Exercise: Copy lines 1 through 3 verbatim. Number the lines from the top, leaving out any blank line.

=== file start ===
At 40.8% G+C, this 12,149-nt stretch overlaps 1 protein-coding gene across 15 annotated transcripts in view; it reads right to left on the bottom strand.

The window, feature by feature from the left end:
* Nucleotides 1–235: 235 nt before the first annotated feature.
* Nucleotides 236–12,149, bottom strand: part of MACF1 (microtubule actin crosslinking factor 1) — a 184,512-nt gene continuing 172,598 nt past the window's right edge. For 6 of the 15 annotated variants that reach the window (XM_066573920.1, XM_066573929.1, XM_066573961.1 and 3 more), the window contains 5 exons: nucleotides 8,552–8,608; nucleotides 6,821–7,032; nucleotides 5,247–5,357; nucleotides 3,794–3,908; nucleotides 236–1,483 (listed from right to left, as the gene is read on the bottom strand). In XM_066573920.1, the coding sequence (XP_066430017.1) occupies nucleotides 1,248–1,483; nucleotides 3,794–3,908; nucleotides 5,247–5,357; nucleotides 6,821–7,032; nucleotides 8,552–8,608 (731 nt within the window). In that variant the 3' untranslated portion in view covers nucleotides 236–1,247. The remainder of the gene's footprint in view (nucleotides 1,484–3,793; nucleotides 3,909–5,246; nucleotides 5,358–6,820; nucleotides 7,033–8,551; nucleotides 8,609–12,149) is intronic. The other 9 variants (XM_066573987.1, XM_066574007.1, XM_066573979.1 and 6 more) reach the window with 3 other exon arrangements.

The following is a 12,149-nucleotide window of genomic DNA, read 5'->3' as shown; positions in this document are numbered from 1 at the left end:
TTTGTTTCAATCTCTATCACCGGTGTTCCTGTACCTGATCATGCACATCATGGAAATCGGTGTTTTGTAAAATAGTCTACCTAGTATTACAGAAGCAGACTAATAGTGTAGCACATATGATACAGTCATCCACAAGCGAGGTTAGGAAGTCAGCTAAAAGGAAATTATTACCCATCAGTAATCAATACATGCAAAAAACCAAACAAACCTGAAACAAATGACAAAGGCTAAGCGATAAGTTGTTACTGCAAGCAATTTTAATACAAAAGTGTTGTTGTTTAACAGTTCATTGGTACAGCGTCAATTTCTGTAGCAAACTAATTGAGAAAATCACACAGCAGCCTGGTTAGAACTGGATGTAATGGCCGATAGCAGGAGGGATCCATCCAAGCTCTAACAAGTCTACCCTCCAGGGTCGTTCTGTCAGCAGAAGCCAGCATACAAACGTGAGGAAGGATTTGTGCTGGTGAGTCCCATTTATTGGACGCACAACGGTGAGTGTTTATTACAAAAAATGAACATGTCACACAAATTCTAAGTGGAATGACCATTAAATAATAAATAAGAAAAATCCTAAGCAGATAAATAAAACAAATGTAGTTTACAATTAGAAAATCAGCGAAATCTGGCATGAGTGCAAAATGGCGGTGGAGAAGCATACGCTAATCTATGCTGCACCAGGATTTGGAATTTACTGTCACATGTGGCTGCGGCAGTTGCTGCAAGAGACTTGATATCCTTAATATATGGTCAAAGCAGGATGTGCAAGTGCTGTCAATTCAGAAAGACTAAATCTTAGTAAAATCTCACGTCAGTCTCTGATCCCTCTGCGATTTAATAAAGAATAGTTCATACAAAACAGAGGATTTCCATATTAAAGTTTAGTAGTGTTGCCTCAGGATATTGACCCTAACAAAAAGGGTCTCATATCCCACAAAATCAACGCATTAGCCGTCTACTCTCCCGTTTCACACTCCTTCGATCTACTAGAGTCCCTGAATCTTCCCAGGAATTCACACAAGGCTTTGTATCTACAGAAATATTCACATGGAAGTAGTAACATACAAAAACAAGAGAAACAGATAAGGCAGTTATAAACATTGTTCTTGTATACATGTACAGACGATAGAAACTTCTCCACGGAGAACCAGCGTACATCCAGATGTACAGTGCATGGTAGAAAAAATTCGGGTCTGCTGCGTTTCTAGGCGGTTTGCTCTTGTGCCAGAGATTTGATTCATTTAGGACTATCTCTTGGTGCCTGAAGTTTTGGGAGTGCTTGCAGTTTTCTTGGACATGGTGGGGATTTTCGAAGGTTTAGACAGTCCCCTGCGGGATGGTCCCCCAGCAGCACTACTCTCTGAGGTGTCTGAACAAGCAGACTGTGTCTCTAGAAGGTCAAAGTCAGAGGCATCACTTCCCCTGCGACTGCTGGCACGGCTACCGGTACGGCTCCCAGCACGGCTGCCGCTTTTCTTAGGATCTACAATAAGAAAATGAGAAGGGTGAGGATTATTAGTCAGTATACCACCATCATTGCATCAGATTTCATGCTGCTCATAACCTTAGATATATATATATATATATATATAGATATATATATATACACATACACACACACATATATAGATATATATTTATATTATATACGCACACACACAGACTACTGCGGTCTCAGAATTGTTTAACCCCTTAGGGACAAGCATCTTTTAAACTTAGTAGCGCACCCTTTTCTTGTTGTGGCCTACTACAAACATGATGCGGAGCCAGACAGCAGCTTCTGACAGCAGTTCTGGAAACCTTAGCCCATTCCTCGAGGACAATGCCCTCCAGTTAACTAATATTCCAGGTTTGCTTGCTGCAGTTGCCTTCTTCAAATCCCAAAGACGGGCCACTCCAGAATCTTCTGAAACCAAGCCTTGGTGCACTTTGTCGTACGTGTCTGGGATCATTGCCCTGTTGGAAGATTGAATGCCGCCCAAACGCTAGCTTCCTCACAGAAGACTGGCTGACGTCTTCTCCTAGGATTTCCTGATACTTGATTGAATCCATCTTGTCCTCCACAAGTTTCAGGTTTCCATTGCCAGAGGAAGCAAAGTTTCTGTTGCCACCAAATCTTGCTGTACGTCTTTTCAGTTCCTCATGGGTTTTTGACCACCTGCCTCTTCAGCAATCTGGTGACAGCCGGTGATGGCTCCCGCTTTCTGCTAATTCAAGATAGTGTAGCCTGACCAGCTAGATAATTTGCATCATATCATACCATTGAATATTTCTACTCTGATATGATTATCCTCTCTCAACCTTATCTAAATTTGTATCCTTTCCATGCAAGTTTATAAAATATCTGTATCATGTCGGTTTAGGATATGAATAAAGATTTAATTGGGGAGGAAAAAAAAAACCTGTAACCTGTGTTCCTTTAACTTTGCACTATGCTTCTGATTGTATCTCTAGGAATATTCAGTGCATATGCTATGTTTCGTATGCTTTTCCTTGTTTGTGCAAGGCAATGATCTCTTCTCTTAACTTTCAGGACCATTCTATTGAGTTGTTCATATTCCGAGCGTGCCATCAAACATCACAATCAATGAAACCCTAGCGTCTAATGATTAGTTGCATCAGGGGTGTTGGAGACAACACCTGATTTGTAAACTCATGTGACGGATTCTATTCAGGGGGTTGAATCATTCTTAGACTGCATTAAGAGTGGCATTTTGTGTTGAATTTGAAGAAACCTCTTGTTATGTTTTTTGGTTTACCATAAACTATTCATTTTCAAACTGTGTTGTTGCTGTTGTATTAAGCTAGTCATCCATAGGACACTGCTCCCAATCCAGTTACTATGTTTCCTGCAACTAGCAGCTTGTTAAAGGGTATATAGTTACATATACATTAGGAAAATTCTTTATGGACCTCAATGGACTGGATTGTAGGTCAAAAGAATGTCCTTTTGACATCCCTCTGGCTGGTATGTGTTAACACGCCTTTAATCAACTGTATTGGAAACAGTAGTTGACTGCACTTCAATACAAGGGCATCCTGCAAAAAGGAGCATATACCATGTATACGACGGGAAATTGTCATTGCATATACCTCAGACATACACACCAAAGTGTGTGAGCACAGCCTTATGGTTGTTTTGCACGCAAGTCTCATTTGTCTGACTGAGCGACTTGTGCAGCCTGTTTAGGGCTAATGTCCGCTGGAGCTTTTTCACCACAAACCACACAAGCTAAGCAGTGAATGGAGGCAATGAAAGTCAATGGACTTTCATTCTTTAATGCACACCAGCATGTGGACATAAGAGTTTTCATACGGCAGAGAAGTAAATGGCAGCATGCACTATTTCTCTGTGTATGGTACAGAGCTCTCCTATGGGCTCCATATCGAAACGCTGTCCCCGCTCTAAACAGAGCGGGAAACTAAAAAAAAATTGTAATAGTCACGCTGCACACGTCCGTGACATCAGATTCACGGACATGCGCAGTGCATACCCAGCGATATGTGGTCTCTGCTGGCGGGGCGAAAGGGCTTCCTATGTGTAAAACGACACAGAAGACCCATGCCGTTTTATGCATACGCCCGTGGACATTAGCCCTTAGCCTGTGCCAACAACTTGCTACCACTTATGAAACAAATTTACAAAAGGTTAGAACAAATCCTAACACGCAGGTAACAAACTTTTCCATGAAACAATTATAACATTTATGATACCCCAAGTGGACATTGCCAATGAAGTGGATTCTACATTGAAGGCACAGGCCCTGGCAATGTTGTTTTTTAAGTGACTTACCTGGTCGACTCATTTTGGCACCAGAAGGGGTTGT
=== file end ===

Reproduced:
At 40.8% G+C, this 12,149-nt stretch overlaps 1 protein-coding gene across 15 annotated transcripts in view; it reads right to left on the bottom strand.

The window, feature by feature from the left end:
* Nucleotides 1–235: 235 nt before the first annotated feature.